So we continued to walk and try to get closer to the course. Finally managed to find a street that they would allow us to cross and we made it over to the Champs-Elysees. By that time all the rails were taken but we found a great curb with a lamppost to lean again with a wonderful view of a television screen that was at least forty feet square. We were now very near the Petit Palace. It was now about noon and the caravan was due about three with the riders arriving in Paris about four in the afternoon. Once inside the city they will make ten loops up and down the Champs-Elysees between the Place de la Concorde and the Arc de Triomphe. We had another interesting group of Americans around us and one Scotsman. The young couple was from San Diego, here for ten days only. An older couple from Michigan has been working in Paris for nearly four years; they are scheduled to go home in September. So, we were an interesting group exchanging information! When you spend several hours standing on a corner you get to know each other. Never exchanged names but learned all kinds of facts about their lives in general.

Jim saw some people with Postal Team on their shirts so he went to ask about the “party”; they didn’t know about any party but since he had a Livestrong yellow bracelet they gave him a small yellow shirt pin that said Postal to put on his Tour de France hat. They also told him where he could get more bracelets if he wanted them. I asked him to see if he could get more pins so he set off to find the booth. He didn’t get any more pins but did come back with a French Hot Dog. They put a French roll on a heated rod that creates a perfect space for the hot dog. They put the condiments in the bun then they insert the hot dog….volla…a non- dripping hot dog!

By the time the riders arrived in Paris the street between our curb and the television screen was packed solid with people. We were amazed at how many step stools and small ladders that we saw. People would climb up the light poles and then the police would allow them a few minutes and make them come down. A real mass of humanity with one common goal…to see Lance Armstrong become the first to win the Tour de France for the sixth time.

The television played short versions of all the stages of the race and also kept us up to date with the progress of today’s ride into Paris. The riders were very relaxed today and did lots of interviews as they road 110 kilometers (about 70 miles) towards Paris. Once the group enters the city limits the sprinters start breaking away to improve their individual times. They do another 53 kilometers inside the city limits including the ten laps on the Champs-Elysees. When they arrived Jim went over and elbowed his way close enough to the street to film the riders. We watched them make two loops and then headed back to the Metro and the hotel to watch the finish in our room. It’d been a long and very hot day; had not seen a restroom for seven hours; the only shade we had had been from our umbrellas. But a great experience and well worth the inconvenience.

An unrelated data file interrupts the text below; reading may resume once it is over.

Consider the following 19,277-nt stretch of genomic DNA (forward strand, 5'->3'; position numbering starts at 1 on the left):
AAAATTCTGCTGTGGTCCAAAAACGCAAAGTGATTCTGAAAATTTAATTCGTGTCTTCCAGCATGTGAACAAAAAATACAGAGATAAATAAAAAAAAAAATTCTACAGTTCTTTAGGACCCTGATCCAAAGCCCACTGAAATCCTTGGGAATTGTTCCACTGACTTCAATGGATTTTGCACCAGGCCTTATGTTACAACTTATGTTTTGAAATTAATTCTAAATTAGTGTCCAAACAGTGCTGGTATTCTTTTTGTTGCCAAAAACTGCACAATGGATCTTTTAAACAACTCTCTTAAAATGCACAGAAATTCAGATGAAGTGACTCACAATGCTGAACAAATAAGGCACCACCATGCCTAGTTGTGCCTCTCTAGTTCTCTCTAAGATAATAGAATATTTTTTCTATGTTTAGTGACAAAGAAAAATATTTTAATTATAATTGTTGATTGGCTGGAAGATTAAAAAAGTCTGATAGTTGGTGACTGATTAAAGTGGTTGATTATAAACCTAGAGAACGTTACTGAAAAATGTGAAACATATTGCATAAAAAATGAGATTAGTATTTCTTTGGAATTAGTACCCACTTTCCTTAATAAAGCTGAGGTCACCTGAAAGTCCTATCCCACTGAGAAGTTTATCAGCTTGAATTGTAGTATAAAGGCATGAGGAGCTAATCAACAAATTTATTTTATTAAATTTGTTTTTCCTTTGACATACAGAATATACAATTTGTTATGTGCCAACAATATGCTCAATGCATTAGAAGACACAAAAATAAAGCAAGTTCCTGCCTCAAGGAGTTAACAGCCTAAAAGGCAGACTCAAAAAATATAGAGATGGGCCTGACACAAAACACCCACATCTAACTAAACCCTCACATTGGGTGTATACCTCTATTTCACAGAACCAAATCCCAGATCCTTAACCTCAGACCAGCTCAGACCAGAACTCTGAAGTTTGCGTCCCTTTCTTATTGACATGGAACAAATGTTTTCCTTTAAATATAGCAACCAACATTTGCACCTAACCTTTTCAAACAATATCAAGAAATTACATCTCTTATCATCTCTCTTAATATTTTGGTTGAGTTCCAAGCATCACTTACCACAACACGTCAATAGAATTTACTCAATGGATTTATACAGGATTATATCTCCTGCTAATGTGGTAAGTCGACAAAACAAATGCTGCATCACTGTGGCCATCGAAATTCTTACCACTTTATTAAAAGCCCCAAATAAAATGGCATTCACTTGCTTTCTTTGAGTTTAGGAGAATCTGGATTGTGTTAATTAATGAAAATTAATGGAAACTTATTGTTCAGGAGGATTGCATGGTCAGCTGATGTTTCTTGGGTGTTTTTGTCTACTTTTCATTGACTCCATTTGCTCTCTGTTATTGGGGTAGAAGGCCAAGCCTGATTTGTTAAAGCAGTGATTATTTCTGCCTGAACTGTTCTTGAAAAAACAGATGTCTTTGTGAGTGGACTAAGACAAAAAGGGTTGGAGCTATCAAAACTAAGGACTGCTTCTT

Rested up after the race and then walked over to the Paris skyscraper for a city view. Fifty-nine stories high, you have a wonderful three hundred sixty degree view of the entire city from the top. You have a twenty-five mile view per the brochure. The roof also doubles for a helicopter pad. The one view you don’t have is of the Seine River as it sits down too low below the buildings. But a much better view than from the Eiffel Tower. Another end to a memory filled day. We celebrated the end of the Tour by drinking the last of our Pastis!

On Tuesday, July 28th, 2009, I will continue our 2004 Journal as we spend another day in Paris and then head south into Provence, then Nice and on into Italy. We end our adventure with a couple of days in London before arriving in the USA on August 19th. Hope you stayed tuned….

1 comment:

Anonymous said...

We are on the road again and stopped at a Comfort suite for this afternoon and until 11 tomorrow. So have used the time to catch up on the final 5 stage reports and journal... love reading everything and your pictures are great. Hope you are having a great time. Hugs, Mary